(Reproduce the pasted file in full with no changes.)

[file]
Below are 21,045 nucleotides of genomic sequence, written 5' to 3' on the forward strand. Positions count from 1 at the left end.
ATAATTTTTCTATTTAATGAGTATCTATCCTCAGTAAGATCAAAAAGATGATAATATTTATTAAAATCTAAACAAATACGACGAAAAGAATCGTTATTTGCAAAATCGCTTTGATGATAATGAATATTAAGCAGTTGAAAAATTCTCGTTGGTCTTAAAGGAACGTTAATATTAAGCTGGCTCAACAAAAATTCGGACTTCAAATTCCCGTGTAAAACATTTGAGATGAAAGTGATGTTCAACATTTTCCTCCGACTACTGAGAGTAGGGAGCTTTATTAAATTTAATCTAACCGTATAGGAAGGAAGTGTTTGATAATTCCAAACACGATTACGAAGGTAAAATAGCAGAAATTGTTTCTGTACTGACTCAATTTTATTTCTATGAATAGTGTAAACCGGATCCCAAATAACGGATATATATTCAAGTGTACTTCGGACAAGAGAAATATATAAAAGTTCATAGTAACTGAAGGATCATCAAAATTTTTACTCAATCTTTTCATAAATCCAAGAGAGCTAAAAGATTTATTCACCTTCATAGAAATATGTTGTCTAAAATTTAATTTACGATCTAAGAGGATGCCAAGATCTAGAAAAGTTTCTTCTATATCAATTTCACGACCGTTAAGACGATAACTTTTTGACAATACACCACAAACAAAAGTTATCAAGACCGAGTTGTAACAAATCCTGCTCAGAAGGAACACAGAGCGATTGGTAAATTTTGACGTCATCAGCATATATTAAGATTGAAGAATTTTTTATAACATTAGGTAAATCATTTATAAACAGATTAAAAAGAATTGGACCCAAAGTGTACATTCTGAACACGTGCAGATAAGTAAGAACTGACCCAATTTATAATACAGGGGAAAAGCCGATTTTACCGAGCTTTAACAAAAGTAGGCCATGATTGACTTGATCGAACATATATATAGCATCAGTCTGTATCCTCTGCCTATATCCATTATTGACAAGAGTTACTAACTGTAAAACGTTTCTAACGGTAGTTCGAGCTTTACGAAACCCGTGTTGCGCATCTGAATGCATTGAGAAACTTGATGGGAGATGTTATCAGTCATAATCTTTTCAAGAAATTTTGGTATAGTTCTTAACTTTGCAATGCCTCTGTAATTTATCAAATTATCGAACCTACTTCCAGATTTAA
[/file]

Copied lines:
Below are 21,045 nucleotides of genomic sequence, written 5' to 3' on the forward strand. Positions count from 1 at the left end.
ATAATTTTTCTATTTAATGAGTATCTATCCTCAGTAAGATCAAAAAGATGATAATATTTATTAAAATCTAAACAAATACGACGAAAAGAATCGTTATTTGCAAAATCGCTTTGATGATAATGAATATTAAGCAGTTGAAAAATTCTCGTTGGTCTTAAAGGAACGTTAATATTAAGCTGGCTCAACAAAAATTCGGACTTCAAATTCCCGTGTAAAACATTTGAGATGAAAGTGATGTTCAACATTTTCCTCCGACTACTGAGAGTAGGGAGCTTTATTAAATTTAATCTAACCGTATAGGAAGGAAGTGTTTGATAATTCCAAACACGATTACGAAGGTAAAATAGCAGAAATTGTTTCTGTACTGACTCAATTTTATTTCTATGAATAGTGTAAACCGGATCCCAAATAACGGATATATATTCAAGTGTACTTCGGACAAGAGAAATATATAAAAGTTCATAGTAACTGAAGGATCATCAAAATTTTTACTCAATCTTTTCATAAATCCAAGAGAGCTAAAAGATTTATTCACCTTCATAGAAATATGTTGTCTAAAATTTAATTTACGATCTAAGAGGATGCCAAGATCTAGAAAAGTTTCTTCTATATCAATTTCACGACCGTTAAGACGATAACTTTTTGACAATACACCACAAACAAAAGTTATCAAGACCGAGTTGTAACAAATCCTGCTCAGAAGGAACACAGAGCGATTGGTAAATTTTGACGTCATCAGCATATATTAAGATTGAAGAATTTTTTATAACATTAGGTAAATCATTTATAAACAGATTAAAAAGAATTGGACCCAAAGTGTACATTCTGAACACGTGCAGATAAGTAAGAACTGACCCAATTTATAATACAGGGGAAAAGCCGATTTTACCGAGCTTTAACAAAAGTAGGCCATGATTGACTTGATCGAACATATATATAGCATCAGTCTGTATCCTCTGCCTATATCCATTATTGACAAGAGTTACTAACTGTAAAACGTTTCTAACGGTAGTTCGAGCTTTACGAAACCCGTGTTGCGCATCTGAATGCATTGAGAAACTTGATGGGAGATGTTATCAGTCATAATCTTTTCAAGAAATTTTGGTATAGTTCTTAACTTTGCAATGCCTCTGTAATTTATCAAATTATCGAACCTACTTCCAGATTTAA